The following are measures your company can take to increase employee engagement and reduce workforce turnover:

  1. Why are People Leaving? Before rolling out an employee engagement plan, company leaders should actively research why people leave their organization. Knowing your turnover rate and the areas in which people leave the most will help you uncover issues that are affecting employee engagement.
  2. Find the Culprit Before the Exit Interview. Exit Interviews are beneficial because they reveal a number of reasons for why employees choose to resign. Unfortunately, supervisors and managers only get this information when the employee has put in his or her last-day notice. To keep staff members satisfied before they decide to depart, implement Stay Interviews at least once per year. This meeting allows employees to discuss with their supervisor the factors that could potentially cause them to search for a new job.
  3. Communicate! Communicate! Communicate! A lack of communication is often cited as a reason for why employees quit. Provide multiple communication channels for workers at all levels to utilize. Managers and supervisors should meet with their employees multiple times per year to provide and receive feedback. These meetings should encourage staff members to speak freely about their goals and concerns.
  4. Manage Job Expectations. Losing employees within the first year of their hire date is an incredible loss in time and money for an organization. Many times the reasons for a worker’s short tenure are inaccurate job descriptions and unrealistic expectations and goals. Clearly define positions and their accompanying responsibilities when soliciting new hires. Additionally, when interviewing candidates, make them well aware of the position’s potential unfavorable aspects. Do not sugar coat.

CAI’s 2011 Compensation and Benefits Conference will provide additional tips and information for retaining top employees and creating a more engaged work environment through a well-thought-out, total rewards strategy.  Register today at www.capital.org/compconf.

Photo source: Woodley wonderworks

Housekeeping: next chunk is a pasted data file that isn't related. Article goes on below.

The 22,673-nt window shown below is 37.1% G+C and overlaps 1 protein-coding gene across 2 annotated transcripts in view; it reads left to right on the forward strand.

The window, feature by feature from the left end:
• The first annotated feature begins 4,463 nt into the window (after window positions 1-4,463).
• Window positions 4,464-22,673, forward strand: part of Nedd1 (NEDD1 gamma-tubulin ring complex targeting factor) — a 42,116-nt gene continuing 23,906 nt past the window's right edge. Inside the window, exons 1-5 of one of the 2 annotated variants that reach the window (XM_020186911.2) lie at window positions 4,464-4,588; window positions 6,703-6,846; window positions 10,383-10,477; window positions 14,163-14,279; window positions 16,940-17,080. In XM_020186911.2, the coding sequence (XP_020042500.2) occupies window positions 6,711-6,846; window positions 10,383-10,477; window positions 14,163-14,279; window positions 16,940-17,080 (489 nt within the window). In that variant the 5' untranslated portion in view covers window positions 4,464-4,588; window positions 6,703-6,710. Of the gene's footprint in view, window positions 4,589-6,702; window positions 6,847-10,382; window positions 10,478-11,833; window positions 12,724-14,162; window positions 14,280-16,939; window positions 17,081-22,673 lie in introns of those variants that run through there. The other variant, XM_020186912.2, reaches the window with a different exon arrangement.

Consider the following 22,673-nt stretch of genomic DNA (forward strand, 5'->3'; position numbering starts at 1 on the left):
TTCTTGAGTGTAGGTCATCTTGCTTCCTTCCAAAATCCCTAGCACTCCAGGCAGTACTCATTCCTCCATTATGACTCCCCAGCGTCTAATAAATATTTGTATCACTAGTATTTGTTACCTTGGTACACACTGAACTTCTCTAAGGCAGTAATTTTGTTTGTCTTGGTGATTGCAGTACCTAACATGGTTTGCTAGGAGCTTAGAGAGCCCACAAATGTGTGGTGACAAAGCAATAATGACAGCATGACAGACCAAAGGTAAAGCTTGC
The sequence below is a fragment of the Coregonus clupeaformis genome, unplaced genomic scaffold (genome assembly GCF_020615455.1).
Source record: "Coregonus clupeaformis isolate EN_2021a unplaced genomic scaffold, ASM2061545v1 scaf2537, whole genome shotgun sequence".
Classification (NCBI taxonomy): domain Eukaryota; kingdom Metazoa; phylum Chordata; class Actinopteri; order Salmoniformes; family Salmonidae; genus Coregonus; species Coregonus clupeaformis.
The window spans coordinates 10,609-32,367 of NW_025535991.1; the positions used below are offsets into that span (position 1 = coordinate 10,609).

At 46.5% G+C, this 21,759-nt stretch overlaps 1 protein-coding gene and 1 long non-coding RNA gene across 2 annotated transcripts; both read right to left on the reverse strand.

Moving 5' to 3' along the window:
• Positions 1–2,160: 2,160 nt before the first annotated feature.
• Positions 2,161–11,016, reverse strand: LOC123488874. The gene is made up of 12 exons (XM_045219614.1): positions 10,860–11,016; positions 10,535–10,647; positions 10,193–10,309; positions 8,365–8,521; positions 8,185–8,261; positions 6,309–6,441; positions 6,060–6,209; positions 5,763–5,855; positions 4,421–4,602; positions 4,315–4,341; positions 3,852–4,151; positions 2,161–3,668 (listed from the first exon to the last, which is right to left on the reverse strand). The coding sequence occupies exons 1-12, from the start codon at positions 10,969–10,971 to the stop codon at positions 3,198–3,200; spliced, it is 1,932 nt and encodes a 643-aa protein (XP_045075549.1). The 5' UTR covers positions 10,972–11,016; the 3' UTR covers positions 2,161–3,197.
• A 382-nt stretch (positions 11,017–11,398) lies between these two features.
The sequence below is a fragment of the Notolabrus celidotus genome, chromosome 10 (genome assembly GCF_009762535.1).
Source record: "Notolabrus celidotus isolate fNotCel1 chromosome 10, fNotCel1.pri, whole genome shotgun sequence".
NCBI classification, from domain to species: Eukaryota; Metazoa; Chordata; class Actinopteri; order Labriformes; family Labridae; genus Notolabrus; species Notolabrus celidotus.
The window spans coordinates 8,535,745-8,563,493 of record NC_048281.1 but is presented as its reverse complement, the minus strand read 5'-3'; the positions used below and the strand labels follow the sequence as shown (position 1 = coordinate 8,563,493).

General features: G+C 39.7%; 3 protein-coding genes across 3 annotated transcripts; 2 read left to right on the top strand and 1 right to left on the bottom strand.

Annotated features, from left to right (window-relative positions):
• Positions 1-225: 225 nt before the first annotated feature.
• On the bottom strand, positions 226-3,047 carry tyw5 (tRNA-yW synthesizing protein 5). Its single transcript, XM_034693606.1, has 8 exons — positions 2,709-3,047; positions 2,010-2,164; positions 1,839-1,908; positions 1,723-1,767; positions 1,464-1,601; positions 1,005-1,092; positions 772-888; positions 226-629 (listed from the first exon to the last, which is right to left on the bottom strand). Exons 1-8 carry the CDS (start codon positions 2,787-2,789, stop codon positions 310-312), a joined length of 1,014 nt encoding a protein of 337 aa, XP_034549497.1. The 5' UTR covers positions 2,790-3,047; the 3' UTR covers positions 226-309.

Human Resources Certification is an Advantage

Tuesday, February 1st, 2011

HR Certification Institute (HRCI) Executive Director Mary Power was recently interviewed regarding the importance that employers place upon HR-certified applicants. A study conducted by HRCI showed 96 percent of hiring employers indicated that certification was an advantage for HR applicants and 91 percent felt it was an advantage for employees seeking promotion in HR.

According to the study, certification provides benefits for both companies and individuals. From the company standpoint, improvements were reported in customer satisfaction, employee engagement, turnover and profits.

In addition, employers and certified HR professionals indicated that certification:

  • Increases employee knowledge
  • Ensures HR knowledge is up to date
  • Demonstrates employee commitment to HR
  • Is good for the reputation of the organization
  • Increases employees’ confidence in their ability to do the job
  • Shows the organization takes HR seriously
  • Gives employees greater trust and confidence in the HR department
  • Makes HR professionals think more strategically

Every few years, the HR Certification exams are evaluated and updated to be certain they remain relevant to the real world of HR and that eligibility requirements are in line with professional certification standards. The new eligibility requirements for 2011 are as follows:

PHR (Professional in Human Resources) Eligibility
1 year of demonstrated professional HR experience with a Master’s degree or higher;
2 years of demonstrated professional HR experience with a Bachelor’s degree; or
4 years of demonstrated professional HR experience with less than a Bachelor’s degree.

SPHR (Senior Professional in Human Resources) Eligibility
4 years of demonstrated professional HR experience with a Master’s degree or higher;
5 years of demonstrated professional HR experience with a Bachelor’s degree; or
7 years of demonstrated professional HR experience with less than a Bachelor’s degree.

GPHR (Global Professional in Human Resources) Eligibility
2 years of demonstrated global professional HR experience with a Master’s degree or higher;
3 years of demonstrated professional HR experience (with 2 of the 3 being global HR experience) with a Bachelor’s degree; or
4 years of demonstrated professional HR experience (with 2 of the 4 being global HR experience) with less than a Bachelor’s degree.

CAI provides PHR, SPHR and GPHR certification study courses, both in person and web-based.  Please see www.capital.org for additional information.

Photo Source: Wikimedia Commons